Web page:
A new theater in Los Angeles promises to be a gathering place for
both film lovers and art aficionados. Mike O'Sullivan reports, the venue
is named in honor of movie director Billy Wilder, and will showcase
classic movies, modern literature and art.
Located in the
Hammer Museum near the campus of the University of California, Los
Angeles, the Billy Wilder Theater will present material from the school's
extensive archive of film and television productions. UCLA's Cheng-Sim Lim
says the archive is the second-largest repository of moving-image media in
the world, after the U.S. Library of Congress. She says the theater
handles all major formats, including digital video. "We show cinema from
all eras, from the earliest cinema to the most current in all formats. We
show silent movies at their appropriate projection speed. We show nitrate
films, which is a very, very rare and incredibly privileged thing, if you
are able to watch it," he said.
Early films that used the chemical silver nitrate cast a distinctive
glow on the screen, giving rise to the term "silver screen" in describing
cinema. The Wilder Theater is one of a handful of sites around the United
States that can show the nitrate prints.
The Hammer Museum, where the theater is located, grew out of the
private art holdings of the late industrialist Armand Hammer, who founded
of the Occidental Petroleum Company. The museum has expanded its scope
beyond his personal collections to include modern painting, photographs,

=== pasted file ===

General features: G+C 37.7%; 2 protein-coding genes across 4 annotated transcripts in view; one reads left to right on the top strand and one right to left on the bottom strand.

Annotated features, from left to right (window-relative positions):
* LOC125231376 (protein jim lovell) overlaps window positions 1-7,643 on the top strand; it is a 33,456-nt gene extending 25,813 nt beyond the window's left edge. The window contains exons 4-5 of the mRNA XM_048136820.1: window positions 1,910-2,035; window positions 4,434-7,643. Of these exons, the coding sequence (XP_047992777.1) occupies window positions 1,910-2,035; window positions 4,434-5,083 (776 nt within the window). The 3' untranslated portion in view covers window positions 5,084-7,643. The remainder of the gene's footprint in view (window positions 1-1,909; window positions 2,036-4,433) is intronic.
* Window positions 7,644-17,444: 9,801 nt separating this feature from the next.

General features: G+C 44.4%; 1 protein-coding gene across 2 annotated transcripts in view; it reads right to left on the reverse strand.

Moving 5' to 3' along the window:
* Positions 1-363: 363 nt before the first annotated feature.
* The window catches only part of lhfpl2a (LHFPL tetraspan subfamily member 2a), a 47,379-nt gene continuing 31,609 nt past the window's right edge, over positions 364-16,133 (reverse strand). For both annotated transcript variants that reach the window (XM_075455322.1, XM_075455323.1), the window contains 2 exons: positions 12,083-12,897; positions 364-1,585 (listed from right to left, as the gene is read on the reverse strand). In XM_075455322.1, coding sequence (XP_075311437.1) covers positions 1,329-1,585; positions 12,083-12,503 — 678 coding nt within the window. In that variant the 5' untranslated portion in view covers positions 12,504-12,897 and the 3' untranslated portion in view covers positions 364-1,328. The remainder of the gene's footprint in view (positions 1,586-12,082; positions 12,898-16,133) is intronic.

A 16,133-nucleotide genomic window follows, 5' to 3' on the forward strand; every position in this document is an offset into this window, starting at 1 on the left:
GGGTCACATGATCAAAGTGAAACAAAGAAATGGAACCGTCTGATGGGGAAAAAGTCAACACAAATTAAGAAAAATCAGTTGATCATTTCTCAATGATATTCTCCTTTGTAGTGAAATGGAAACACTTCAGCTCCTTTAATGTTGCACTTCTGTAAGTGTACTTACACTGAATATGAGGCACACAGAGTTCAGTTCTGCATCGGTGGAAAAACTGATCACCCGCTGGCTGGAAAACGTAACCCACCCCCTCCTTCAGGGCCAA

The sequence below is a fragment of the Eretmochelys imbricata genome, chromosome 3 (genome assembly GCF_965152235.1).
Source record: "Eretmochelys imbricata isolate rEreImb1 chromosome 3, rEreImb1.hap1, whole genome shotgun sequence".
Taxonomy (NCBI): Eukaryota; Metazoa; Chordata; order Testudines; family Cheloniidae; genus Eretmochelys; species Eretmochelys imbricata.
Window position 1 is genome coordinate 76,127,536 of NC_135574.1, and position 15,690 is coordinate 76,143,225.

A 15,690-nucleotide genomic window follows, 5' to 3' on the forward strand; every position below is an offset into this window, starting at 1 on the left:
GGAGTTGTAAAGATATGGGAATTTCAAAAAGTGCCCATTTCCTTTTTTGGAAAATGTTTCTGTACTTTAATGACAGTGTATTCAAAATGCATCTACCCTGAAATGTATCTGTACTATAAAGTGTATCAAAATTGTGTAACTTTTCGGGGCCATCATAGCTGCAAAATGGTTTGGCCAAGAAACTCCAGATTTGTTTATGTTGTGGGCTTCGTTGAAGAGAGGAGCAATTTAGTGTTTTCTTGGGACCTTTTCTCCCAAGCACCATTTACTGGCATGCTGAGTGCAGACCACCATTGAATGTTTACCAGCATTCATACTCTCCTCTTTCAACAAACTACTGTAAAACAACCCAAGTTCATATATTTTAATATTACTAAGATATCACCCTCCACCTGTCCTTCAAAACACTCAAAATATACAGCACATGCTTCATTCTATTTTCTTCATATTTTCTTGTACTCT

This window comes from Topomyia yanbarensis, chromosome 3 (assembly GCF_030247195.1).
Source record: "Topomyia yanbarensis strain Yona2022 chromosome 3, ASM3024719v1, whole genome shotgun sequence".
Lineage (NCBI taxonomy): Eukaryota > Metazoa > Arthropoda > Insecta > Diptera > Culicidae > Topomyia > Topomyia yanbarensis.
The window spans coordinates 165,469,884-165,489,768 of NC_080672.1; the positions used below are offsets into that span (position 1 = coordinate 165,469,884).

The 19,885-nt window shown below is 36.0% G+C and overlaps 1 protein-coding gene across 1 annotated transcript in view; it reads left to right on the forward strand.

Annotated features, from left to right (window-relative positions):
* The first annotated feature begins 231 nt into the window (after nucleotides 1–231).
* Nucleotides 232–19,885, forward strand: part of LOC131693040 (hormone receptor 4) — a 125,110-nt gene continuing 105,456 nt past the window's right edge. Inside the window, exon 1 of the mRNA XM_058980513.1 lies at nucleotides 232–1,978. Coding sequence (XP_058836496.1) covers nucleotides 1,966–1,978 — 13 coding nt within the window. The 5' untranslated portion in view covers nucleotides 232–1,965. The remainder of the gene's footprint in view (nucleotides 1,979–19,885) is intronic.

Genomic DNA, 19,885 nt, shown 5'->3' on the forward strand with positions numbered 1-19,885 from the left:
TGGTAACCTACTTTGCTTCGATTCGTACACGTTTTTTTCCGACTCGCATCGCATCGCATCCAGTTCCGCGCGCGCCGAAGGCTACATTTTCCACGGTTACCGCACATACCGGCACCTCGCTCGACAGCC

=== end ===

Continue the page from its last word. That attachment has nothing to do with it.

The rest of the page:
sculpture and electronic media art.
Museum director Ann Philbin says, in addition to showing films, the new
theater will be an important cultural center. "We have a very strong
literature reading series. We have performance. We obviously do the visual
arts. We have more and more music programs. And now that we have a
theater, film will become an important part of what we do as well," he
Architect Michael Maltzan says the Hollywood theme is seen in
many parts of the theater, from the image of Billy Wilder looking down on
the entryway to the long mural that resembles a filmstrip with a three-dimensional
image. "There are a number of architectural elements along the way, a long
strip of lenticular film which acts as a kind of ever-changing
three-dimensional image of one of Wilder's famous films, Sunset Boulevard,
a famous scene from that," he said.
The scene shows Gloria Swanson, the late actress who is well known for
her role as a fading Hollywood starlet.
Billy Wilder's other credits include the comedy Some Like it Hot, which
starred Marilyn Monroe, Tony Curtis and Jack Lemmon, and the murder
mystery Double Indemnity, with Fred MacMurray and Barbara Stanwyck. The
director died in 2002, and a $5-million gift from his widow, Audrey, made
this theater possible.
Inside the venue, one seat stands out from the others. A lone brown
chair in a sea of pink marks the place where Billy Wilder would sit in
similar theaters while watching screenings of his movies. The architect
says it marks his symbolic presence.
That is appropriate, says Robert Rosen, dean of the UCLA school of
theater, film and television, who notes that Wilder was a commanding
presence in Hollywood. "Here we have a man who was extraordinarily
prolific, who was a writer, who was a director, who was a producer, who
loved actors, who respected the collaborative nature of the film project,
as strong an ego as he had. He embodies the notion of quality, the real
notion of excellence in the history of American film, and world film," he
The new Billy Wilder Theater will present hundreds of films and videos
each year, and host a range of public programs, from presentations by
modern writers to dialogues on the arts.